Conflict in Ukraine: from outbreak to stalemate
Below follows a brief overview of the conflict in Ukraine. Starting from the street protests in Kyiv and the ousting of Viktor Yanukovych, different phases in the conflict in Ukraine are outlined.
The Maidan events
As the Ukrainian government suspended the preparations of signing the Association Agreement with the EU on 21 November 2013, protesters took to Kyiv’s Maidan Nezalezhnosti (“Independence Square”). Initially small in scale, the protests gained momentum after violent crackdowns by riot police. Political parties opposing President Viktor Yanukovych and his ruling “Party of Regions” joined the protests. Moreover, protesters stormed and, in some cases, succeeded in capturing government buildings in the center of Ukraine’s capital.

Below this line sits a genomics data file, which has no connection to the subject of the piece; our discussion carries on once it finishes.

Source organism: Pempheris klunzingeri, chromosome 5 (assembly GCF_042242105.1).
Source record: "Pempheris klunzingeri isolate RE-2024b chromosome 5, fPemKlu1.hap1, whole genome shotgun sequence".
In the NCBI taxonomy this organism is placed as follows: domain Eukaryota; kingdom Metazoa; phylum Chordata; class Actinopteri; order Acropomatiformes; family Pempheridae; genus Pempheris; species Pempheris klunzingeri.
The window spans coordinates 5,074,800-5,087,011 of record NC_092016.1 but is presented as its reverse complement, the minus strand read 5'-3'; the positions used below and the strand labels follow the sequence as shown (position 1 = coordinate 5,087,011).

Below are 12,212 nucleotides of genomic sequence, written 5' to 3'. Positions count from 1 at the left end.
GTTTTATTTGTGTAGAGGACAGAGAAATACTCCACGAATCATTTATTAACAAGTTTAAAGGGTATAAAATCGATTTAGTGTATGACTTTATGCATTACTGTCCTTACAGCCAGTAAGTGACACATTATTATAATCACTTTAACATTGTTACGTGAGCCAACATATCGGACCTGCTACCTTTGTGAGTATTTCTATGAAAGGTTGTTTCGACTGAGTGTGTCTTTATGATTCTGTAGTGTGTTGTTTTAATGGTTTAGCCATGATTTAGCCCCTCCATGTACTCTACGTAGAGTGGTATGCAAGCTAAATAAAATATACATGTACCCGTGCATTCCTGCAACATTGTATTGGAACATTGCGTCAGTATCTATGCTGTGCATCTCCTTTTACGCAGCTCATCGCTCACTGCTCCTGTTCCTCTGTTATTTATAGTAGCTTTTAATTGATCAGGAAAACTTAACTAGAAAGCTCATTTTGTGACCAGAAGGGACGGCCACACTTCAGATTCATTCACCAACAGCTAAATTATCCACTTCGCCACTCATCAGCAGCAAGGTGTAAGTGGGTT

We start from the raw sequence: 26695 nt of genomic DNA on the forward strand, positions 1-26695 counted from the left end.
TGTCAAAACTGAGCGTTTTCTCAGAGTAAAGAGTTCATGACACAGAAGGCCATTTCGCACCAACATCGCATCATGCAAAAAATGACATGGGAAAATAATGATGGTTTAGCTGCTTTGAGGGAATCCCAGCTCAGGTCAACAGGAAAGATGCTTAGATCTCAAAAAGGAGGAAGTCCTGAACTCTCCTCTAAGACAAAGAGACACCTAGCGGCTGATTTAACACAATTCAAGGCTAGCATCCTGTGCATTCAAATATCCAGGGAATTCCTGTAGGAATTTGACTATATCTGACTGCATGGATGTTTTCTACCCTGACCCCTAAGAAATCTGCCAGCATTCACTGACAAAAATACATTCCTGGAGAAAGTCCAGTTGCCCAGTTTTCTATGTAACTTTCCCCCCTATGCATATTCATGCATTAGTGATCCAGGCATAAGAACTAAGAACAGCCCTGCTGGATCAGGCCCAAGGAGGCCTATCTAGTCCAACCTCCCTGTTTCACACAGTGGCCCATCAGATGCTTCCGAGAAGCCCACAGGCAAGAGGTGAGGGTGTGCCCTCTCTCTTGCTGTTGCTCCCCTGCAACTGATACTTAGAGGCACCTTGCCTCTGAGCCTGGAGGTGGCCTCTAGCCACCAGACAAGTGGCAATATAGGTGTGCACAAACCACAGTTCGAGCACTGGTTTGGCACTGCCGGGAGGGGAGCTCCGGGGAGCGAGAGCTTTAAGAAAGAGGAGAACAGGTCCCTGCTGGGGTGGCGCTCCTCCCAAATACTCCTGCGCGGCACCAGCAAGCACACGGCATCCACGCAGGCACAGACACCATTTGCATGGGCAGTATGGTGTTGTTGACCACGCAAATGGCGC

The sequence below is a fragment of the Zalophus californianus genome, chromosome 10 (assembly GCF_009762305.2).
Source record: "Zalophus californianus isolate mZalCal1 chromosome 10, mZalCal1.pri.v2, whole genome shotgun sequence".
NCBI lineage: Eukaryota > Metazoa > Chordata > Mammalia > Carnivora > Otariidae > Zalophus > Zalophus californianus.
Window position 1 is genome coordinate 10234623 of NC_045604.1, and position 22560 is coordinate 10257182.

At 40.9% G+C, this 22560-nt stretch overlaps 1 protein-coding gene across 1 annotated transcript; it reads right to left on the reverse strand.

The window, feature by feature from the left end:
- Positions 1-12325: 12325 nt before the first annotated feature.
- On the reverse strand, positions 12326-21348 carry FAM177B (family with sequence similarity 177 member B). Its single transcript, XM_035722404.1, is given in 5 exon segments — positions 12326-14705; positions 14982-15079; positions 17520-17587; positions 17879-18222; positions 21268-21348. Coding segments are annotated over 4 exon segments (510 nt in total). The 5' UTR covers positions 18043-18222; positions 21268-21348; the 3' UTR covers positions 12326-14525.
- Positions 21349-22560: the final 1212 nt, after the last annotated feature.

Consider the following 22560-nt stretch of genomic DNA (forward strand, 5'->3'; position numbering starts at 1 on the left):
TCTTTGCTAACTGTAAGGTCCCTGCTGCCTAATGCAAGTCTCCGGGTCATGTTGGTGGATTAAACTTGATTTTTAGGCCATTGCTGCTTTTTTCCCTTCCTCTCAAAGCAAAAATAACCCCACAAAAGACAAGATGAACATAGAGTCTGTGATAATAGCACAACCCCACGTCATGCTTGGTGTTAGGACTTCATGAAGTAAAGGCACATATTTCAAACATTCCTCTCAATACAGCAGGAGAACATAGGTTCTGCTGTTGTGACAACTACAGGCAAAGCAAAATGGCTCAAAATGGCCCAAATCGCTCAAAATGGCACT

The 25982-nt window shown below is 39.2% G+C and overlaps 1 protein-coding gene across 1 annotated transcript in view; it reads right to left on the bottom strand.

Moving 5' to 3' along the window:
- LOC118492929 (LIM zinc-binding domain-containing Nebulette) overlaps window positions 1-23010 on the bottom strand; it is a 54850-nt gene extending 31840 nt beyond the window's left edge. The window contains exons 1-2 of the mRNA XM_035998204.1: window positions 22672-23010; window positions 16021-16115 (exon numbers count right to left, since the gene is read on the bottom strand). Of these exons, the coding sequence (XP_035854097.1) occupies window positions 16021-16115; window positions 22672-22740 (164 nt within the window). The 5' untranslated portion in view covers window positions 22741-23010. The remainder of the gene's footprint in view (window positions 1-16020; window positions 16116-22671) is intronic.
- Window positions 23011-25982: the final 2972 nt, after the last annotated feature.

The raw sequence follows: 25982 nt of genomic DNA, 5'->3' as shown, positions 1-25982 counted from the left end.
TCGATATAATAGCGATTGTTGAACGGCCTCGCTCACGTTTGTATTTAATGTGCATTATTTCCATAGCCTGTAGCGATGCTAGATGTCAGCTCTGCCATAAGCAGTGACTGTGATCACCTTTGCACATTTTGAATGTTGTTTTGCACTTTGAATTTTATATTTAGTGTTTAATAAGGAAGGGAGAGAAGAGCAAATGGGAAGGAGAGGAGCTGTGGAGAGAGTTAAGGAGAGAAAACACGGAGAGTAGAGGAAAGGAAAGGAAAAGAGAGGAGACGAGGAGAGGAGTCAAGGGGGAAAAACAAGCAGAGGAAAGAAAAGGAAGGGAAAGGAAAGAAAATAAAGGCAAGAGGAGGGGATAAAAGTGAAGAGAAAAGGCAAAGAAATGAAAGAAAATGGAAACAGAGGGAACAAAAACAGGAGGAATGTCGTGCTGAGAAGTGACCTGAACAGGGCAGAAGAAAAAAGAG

The first deaths occurred at the end of January 2014. In total, the United Nations High Commissioner for Human Rights (UNHCHR) reported that 101 protesters and 17 members of government forces died during the Maidan events. The vast majority of these casualties happened from 18-20 February 2014, when snipers targeted the crowds in and around Maidan, while some protesters shot at law enforcement officers.
On 21 February 2014, an EU-brokered settlement was reached between the political opposition and Yanukovych, providing for a return to the 2004 constitution and early presidential elections. However, several factions within the street protesters were unsatisfied with this outcome and presented Yanukovych with an ultimatum to resign. He fled Kyiv, after which the Parliament voted to remove Yanukovych from power and appointed Oleksandr Turchynov as interim president.